Chadwick’s reading was well attended. He gave us a teaser of his third novel, Too Far Gone, which follows Thunder Road and Tombstone Blues to continue the story of blue-collar Ted, who has managed to make Norse gods hate him. He also read us parts of a short story about steampunk werewolves(!) that he wrote for an anthology.

After the reading, I hung around with a small group for a bit. Gerald Brandt was there. He’ll be joining Lindsay on the Your Query Package panel first thing tomorrow. That’s very relevant for me right now- my short story querying is going okay, but my novel doesn’t seem to be attracting much interest. However, I’m conflicted. If I show up promptly for that panel, I might miss out on signing up for some of the best Blue-Pencil sessions. Gerald will be doing some of those himself, and he offered to critique a query letter for me rather than a piece of fiction. That could be invaluable. Sherry Peters, author of Mabel the Lovelorn Dwarf, was also there. She’s a regular participant at KeyCon. When she asked how it was going with me, I was able to say I had just made my first short story sale. Turns out she knows Scott Barnes, the publisher who bought my story for See? It’s a small world. Contacts help, and that’s one good reason I go to conventions. And to learn stuff about writing. That’s cool. But mostly to hang with peeps who grok SF. That’s like coming home.

What I Read in 2014

I’ll be taking an online writing course next month, from Odyssey. On the pre-course questionnaire, which made me feel guilty about how much more writing I should be doing, I had to say how many books I read in a year. I didn’t know, so I guessed ten or fifteen books and about three hundred short stories. After I sent that form off, I started thinking about my answer. What did I read last year?

My focus was on Young Adult books, but I read as young as Middle Grade, up through the range of YA and into New Adult, and when I read adult books, I preferred those with young protagonists. As always, I leaned towards Science Fiction, with a smattering of Fantasy.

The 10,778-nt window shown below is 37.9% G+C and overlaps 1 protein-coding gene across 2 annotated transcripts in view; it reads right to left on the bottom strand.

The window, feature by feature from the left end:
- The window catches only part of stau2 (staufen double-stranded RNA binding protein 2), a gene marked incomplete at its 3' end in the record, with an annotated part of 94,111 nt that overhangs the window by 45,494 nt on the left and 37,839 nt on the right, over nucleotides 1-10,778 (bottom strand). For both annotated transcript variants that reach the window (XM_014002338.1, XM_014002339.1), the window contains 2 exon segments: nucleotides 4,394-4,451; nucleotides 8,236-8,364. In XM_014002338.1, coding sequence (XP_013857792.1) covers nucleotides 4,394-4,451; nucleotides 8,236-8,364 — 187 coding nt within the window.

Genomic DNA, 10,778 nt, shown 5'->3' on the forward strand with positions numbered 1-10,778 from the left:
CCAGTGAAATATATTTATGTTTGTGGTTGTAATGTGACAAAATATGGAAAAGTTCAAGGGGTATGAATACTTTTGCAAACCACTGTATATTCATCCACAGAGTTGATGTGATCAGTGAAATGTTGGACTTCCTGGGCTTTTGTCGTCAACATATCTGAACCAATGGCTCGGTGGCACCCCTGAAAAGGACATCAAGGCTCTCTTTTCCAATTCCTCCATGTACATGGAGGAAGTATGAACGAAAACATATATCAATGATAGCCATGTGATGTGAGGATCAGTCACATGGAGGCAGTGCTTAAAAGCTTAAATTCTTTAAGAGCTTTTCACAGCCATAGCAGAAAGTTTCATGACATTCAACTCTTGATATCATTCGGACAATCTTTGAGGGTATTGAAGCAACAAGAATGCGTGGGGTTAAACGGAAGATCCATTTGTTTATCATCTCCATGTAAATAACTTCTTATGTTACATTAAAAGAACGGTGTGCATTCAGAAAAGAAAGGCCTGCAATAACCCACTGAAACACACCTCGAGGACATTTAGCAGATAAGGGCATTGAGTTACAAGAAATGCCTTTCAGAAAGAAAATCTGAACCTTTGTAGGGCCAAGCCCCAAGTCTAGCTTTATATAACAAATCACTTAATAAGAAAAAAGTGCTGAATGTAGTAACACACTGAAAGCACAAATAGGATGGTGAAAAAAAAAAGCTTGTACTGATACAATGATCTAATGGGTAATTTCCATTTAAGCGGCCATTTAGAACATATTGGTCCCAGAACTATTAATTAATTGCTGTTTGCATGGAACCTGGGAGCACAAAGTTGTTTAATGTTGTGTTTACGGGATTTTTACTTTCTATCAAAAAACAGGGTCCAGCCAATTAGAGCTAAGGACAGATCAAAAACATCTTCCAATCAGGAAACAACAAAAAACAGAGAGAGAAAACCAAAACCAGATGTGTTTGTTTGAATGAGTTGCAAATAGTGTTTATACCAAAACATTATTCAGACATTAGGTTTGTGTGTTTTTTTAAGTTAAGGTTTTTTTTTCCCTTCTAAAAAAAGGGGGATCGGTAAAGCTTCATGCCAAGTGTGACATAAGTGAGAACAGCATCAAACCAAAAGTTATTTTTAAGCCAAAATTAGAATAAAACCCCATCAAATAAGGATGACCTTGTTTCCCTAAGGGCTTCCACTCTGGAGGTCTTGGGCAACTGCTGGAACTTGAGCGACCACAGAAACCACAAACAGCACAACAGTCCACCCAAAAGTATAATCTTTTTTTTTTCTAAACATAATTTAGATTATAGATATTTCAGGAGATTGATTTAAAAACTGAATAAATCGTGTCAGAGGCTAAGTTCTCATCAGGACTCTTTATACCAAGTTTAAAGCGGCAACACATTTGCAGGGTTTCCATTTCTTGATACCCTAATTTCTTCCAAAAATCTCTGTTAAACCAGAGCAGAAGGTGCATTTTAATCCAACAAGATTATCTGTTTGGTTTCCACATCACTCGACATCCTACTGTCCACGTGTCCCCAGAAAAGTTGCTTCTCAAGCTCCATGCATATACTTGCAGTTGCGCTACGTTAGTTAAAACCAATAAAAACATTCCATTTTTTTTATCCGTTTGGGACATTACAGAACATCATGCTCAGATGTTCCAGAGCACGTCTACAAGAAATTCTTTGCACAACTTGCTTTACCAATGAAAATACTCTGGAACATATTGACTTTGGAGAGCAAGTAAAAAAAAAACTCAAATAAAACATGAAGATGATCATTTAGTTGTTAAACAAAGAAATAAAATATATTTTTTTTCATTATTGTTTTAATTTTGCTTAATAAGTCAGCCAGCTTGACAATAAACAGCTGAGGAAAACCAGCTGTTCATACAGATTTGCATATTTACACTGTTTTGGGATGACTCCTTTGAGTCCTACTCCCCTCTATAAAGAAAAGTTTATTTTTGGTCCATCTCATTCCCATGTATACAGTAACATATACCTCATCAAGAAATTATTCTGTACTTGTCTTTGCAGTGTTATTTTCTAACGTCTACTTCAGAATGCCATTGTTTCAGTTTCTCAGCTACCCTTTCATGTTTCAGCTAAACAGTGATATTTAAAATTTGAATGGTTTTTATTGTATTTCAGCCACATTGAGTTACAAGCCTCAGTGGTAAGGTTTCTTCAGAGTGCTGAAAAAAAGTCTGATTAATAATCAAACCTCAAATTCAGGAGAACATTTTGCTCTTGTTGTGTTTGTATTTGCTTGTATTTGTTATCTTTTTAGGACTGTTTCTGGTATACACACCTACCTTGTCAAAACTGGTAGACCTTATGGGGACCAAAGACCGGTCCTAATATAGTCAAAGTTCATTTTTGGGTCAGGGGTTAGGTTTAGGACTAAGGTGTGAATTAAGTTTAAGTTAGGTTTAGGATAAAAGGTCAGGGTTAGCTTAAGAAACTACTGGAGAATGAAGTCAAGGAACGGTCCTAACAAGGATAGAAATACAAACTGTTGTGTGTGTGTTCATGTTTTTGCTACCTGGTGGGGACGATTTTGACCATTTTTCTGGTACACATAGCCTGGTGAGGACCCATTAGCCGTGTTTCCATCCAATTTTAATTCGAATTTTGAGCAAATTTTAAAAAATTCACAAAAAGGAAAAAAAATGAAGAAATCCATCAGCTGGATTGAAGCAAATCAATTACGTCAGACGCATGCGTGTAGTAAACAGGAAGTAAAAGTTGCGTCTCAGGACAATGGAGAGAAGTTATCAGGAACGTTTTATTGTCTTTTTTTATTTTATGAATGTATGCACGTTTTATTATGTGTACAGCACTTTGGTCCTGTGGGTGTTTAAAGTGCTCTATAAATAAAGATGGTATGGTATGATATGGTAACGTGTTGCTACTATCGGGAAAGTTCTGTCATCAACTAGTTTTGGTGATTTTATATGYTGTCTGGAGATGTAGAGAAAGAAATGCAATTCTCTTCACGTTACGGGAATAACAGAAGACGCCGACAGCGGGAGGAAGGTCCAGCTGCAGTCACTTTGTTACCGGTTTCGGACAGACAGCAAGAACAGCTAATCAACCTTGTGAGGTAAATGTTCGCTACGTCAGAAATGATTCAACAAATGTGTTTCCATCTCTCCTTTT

I did a fair bit of reading this year. Some stuff because it was recommended to me, some because I met the author and wanted to see what they had done. I chose some of my first books for 2014 at Cons, or because of them.

At the C4 Lit Fest, I met Julie Kagawa and bought autographed copies of the first two books of her Blood of Eden series for my wife, because Vampires. I had no real intention of reading them myself, but Julie’s take on vampires in dystopia is crazy and original, and her protagonist is a street kid who has to become what she hates the most. The final novel of the trilogy came out just as I was finishing the second, so I bought it (in hardcover!) for myself.

I also picked up a few other books from local authors at the C4 LIt Fest dealer room. I think that’s where I bought a couple of Ronald J. Hore‘s books: Housetrap and Dial M for Mudder. These are tongue in cheek detective noir stories set in a universe (or at least a solar system) populated by fantastic creatures and characters. Points for calling a spaceship The Rat Queen. Ronald’s more recent work is more serious fantasy, I think, but I haven’t read The Dark Lady yet. This is also where I got Sierra Dean‘s Something Secret This Way Comes, the first of her Secret McQueen series. It’s also vampires, but I enjoyed it for it’s sassy style and occasional puns, like, “Your Secret’s safe with me”. There was a strong teaser for the second book, but I just wasn’t looking to read a whole series of New Adult vampire-slayer stories.

I read Robert J. Sawyer‘s “WWW” series: Wake, Watch, and Wonder. I’ve read a handful of his other books, (and taken a workshop by him), and these have my favourite characters so far, so it was Wake that I got autographed at KeyCon. I told him that Caitlin really was “made of awesome”. Part of the appeal of this series for me was that it is as close as Rob comes to writing Young Adult, although it’s more of an adult book with a youthful protagonist.

Naturally, I headed into the dealer room at KeyCon to say hi to Samantha Beiko, who is my freelance editor. I had already read her The Lake and the Library as an e-book to size up her skills before hiring her. Her skills are fine; I don’t think she knew yet, but she was short-listed for an Aurora award for it. I should have bought a print copy and had her autograph it. It’s kind of a ghost story, but it’s the deft handling of her protagonist’s muddled teenage feelings and behavior that makes the book.